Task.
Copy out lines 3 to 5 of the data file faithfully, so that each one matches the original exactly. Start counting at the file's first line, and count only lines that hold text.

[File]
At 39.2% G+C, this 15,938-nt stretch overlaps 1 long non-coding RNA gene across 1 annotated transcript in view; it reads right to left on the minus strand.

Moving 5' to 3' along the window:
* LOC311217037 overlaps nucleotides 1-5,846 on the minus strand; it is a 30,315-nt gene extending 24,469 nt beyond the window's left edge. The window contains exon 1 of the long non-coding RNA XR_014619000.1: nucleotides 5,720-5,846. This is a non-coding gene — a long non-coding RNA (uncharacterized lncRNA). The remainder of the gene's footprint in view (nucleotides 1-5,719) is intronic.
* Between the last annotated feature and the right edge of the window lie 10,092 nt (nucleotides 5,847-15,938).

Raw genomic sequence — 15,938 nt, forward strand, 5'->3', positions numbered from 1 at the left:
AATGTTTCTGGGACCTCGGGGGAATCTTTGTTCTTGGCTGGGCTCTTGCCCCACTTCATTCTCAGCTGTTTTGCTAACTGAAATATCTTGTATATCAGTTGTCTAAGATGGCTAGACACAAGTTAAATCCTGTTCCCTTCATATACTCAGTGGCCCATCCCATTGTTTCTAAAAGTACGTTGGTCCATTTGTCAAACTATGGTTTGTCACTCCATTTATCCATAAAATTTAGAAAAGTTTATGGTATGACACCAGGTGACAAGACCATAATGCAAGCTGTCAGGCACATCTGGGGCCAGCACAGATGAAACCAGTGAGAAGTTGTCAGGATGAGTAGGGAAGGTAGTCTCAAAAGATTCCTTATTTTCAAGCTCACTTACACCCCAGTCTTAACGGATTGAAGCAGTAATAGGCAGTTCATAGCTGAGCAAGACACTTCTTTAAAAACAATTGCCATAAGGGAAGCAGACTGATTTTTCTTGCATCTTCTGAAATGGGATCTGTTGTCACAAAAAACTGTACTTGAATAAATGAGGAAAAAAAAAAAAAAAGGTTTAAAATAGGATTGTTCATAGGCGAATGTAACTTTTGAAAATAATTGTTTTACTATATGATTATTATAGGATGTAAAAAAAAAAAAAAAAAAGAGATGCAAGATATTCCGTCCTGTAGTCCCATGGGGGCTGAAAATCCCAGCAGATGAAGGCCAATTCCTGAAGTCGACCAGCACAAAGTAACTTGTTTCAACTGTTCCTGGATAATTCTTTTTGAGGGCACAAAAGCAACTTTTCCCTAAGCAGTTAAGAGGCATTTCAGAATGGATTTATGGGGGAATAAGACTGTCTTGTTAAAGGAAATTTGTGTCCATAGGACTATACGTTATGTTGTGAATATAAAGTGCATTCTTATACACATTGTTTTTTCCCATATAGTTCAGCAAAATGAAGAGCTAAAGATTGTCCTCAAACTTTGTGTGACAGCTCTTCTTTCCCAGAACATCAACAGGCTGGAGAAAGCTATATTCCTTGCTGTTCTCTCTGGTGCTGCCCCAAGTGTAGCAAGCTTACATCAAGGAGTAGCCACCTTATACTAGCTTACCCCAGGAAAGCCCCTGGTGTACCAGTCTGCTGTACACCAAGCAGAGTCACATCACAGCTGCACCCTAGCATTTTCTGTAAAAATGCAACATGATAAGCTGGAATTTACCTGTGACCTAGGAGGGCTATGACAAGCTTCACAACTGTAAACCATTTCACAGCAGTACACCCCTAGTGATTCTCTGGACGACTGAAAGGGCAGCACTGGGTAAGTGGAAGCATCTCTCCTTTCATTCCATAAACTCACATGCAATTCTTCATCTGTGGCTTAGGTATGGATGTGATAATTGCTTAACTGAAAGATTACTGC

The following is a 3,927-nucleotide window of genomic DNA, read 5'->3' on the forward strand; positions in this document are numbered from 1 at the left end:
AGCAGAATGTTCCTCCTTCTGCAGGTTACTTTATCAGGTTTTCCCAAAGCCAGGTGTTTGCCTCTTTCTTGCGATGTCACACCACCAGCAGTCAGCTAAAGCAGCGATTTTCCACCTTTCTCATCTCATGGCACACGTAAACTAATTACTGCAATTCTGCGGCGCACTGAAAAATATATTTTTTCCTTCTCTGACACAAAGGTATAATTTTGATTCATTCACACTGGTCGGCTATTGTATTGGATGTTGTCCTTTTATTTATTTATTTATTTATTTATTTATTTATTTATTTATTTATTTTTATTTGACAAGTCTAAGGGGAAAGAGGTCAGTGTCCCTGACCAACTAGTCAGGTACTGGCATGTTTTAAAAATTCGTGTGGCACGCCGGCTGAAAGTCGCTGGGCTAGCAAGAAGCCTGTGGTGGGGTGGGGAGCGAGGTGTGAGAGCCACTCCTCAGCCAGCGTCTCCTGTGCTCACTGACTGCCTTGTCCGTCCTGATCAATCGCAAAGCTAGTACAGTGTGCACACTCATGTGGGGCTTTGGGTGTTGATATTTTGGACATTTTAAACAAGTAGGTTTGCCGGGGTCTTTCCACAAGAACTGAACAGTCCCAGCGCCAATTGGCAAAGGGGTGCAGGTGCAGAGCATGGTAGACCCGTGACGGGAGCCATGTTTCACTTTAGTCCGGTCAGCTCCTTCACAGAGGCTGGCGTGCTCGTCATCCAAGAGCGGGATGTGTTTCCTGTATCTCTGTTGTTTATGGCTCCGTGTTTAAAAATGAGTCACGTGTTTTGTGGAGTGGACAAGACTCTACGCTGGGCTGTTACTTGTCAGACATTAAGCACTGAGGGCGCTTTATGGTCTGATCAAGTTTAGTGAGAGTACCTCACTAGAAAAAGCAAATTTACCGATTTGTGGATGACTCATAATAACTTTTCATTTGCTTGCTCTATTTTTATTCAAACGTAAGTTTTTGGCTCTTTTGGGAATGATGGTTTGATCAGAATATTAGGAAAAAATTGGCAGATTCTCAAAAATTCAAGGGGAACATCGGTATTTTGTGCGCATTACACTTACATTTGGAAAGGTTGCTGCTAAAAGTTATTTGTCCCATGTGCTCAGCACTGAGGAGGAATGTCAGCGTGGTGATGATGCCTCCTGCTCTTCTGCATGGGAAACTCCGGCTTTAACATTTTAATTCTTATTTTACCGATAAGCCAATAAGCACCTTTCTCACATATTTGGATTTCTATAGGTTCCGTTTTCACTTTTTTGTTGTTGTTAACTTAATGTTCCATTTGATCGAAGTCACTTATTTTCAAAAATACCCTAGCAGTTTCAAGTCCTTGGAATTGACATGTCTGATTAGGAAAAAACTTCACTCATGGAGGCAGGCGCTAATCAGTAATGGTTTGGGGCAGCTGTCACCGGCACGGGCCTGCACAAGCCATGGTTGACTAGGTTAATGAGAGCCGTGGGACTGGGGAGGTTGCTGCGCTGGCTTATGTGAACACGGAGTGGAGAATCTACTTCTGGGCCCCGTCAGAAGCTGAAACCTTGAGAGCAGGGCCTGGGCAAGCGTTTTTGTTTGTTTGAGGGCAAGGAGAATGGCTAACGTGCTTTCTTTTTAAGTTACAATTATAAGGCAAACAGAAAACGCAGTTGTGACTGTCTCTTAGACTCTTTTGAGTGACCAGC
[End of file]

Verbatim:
* LOC311217037 overlaps nucleotides 1-5,846 on the minus strand; it is a 30,315-nt gene extending 24,469 nt beyond the window's left edge. The window contains exon 1 of the long non-coding RNA XR_014619000.1: nucleotides 5,720-5,846. This is a non-coding gene — a long non-coding RNA (uncharacterized lncRNA). The remainder of the gene's footprint in view (nucleotides 1-5,719) is intronic.
* Between the last annotated feature and the right edge of the window lie 10,092 nt (nucleotides 5,847-15,938).

Raw genomic sequence — 15,938 nt, forward strand, 5'->3', positions numbered from 1 at the left: